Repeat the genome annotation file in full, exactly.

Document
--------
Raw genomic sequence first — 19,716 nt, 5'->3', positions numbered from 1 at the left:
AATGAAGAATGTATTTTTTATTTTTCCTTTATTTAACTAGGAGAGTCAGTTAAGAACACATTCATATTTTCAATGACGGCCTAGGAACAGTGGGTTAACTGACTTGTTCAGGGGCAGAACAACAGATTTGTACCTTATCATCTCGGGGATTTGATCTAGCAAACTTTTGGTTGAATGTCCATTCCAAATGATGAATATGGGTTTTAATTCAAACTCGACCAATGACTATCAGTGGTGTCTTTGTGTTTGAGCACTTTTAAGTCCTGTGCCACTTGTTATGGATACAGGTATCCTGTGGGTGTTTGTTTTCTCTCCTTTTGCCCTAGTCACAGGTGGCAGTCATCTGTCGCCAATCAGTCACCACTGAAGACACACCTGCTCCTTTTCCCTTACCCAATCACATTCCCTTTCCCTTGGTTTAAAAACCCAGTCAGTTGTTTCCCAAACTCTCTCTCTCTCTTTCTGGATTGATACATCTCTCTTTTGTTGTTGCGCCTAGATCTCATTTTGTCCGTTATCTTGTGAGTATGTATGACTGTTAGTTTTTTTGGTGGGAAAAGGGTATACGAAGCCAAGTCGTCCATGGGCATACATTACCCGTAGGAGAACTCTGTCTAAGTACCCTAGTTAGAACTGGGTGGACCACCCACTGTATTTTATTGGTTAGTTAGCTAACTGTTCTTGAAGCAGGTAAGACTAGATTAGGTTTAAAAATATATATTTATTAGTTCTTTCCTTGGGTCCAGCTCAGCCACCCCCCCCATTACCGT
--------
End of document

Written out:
Raw genomic sequence first — 19,716 nt, 5'->3', positions numbered from 1 at the left:
AATGAAGAATGTATTTTTTATTTTTCCTTTATTTAACTAGGAGAGTCAGTTAAGAACACATTCATATTTTCAATGACGGCCTAGGAACAGTGGGTTAACTGACTTGTTCAGGGGCAGAACAACAGATTTGTACCTTATCATCTCGGGGATTTGATCTAGCAAACTTTTGGTTGAATGTCCATTCCAAATGATGAATATGGGTTTTAATTCAAACTCGACCAATGACTATCAGTGGTGTCTTTGTGTTTGAGCACTTTTAAGTCCTGTGCCACTTGTTATGGATACAGGTATCCTGTGGGTGTTTGTTTTCTCTCCTTTTGCCCTAGTCACAGGTGGCAGTCATCTGTCGCCAATCAGTCACCACTGAAGACACACCTGCTCCTTTTCCCTTACCCAATCACATTCCCTTTCCCTTGGTTTAAAAACCCAGTCAGTTGTTTCCCAAACTCTCTCTCTCTCTTTCTGGATTGATACATCTCTCTTTTGTTGTTGCGCCTAGATCTCATTTTGTCCGTTATCTTGTGAGTATGTATGACTGTTAGTTTTTTTGGTGGGAAAAGGGTATACGAAGCCAAGTCGTCCATGGGCATACATTACCCGTAGGAGAACTCTGTCTAAGTACCCTAGTTAGAACTGGGTGGACCACCCACTGTATTTTATTGGTTAGTTAGCTAACTGTTCTTGAAGCAGGTAAGACTAGATTAGGTTTAAAAATATATATTTATTAGTTCTTTCCTTGGGTCCAGCTCAGCCACCCCCCCCATTACCGT